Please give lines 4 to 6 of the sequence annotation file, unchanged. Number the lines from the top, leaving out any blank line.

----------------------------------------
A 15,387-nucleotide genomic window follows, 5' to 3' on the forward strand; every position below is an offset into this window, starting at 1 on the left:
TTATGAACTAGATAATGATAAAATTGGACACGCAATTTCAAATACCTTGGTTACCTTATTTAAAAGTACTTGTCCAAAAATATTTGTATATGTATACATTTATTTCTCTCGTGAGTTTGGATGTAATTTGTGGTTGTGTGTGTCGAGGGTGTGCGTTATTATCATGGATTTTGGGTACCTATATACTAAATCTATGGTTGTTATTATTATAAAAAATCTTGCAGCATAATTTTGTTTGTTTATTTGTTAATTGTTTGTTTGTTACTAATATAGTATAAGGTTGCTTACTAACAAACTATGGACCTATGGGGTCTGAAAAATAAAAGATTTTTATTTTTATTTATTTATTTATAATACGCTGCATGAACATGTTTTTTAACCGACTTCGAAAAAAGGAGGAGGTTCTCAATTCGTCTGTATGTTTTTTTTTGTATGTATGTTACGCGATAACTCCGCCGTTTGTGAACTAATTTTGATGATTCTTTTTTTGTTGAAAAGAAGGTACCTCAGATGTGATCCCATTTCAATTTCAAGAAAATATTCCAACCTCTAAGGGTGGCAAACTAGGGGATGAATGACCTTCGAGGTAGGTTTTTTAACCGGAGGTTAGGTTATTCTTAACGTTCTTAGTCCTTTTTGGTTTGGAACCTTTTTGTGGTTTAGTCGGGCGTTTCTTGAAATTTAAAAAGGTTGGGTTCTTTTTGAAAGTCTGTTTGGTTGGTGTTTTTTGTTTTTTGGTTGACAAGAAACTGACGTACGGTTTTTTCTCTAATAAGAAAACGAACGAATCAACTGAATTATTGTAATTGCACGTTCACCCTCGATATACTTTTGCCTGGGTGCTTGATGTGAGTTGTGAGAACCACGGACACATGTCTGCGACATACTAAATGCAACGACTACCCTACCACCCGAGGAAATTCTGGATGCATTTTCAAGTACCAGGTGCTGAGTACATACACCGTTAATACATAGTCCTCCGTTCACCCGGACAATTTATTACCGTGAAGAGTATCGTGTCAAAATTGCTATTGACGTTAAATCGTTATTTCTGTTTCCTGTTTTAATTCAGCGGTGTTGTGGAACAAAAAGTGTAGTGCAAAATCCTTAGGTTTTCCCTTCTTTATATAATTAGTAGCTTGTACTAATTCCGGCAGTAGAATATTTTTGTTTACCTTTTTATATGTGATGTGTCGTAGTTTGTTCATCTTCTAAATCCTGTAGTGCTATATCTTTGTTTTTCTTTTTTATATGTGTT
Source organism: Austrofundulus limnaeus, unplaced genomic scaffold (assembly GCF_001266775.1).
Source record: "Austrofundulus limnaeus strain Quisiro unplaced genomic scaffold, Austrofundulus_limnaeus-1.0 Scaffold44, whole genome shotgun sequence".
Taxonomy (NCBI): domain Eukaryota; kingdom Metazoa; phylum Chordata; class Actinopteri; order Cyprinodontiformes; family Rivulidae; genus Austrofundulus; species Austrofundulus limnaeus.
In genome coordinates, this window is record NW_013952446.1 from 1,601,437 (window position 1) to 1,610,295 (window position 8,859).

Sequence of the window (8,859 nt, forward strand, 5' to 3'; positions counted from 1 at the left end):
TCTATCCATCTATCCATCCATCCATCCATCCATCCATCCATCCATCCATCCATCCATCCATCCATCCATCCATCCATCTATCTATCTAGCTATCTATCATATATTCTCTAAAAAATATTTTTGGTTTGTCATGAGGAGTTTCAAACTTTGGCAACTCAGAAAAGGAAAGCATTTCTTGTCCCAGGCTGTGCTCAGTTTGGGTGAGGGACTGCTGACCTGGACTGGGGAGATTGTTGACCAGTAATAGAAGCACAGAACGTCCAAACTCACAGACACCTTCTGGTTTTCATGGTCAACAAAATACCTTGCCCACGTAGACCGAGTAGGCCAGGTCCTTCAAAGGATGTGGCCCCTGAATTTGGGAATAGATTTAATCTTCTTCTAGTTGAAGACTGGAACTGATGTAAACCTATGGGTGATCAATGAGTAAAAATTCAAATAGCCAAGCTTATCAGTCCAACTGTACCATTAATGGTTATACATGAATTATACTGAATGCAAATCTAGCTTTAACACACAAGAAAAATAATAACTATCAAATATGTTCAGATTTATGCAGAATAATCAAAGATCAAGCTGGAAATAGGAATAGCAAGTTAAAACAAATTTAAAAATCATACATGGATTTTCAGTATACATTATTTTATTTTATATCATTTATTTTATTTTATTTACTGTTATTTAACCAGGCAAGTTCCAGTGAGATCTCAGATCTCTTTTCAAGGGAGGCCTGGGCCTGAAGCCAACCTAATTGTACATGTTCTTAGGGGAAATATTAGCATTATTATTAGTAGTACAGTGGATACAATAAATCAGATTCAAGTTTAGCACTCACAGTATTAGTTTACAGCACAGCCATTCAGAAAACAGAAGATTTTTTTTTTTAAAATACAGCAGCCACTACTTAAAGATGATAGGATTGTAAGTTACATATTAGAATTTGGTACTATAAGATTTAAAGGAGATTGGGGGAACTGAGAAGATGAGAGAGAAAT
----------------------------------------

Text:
Source record: "Austrofundulus limnaeus strain Quisiro unplaced genomic scaffold, Austrofundulus_limnaeus-1.0 Scaffold44, whole genome shotgun sequence".
Taxonomy (NCBI): domain Eukaryota; kingdom Metazoa; phylum Chordata; class Actinopteri; order Cyprinodontiformes; family Rivulidae; genus Austrofundulus; species Austrofundulus limnaeus.
In genome coordinates, this window is record NW_013952446.1 from 1,601,437 (window position 1) to 1,610,295 (window position 8,859).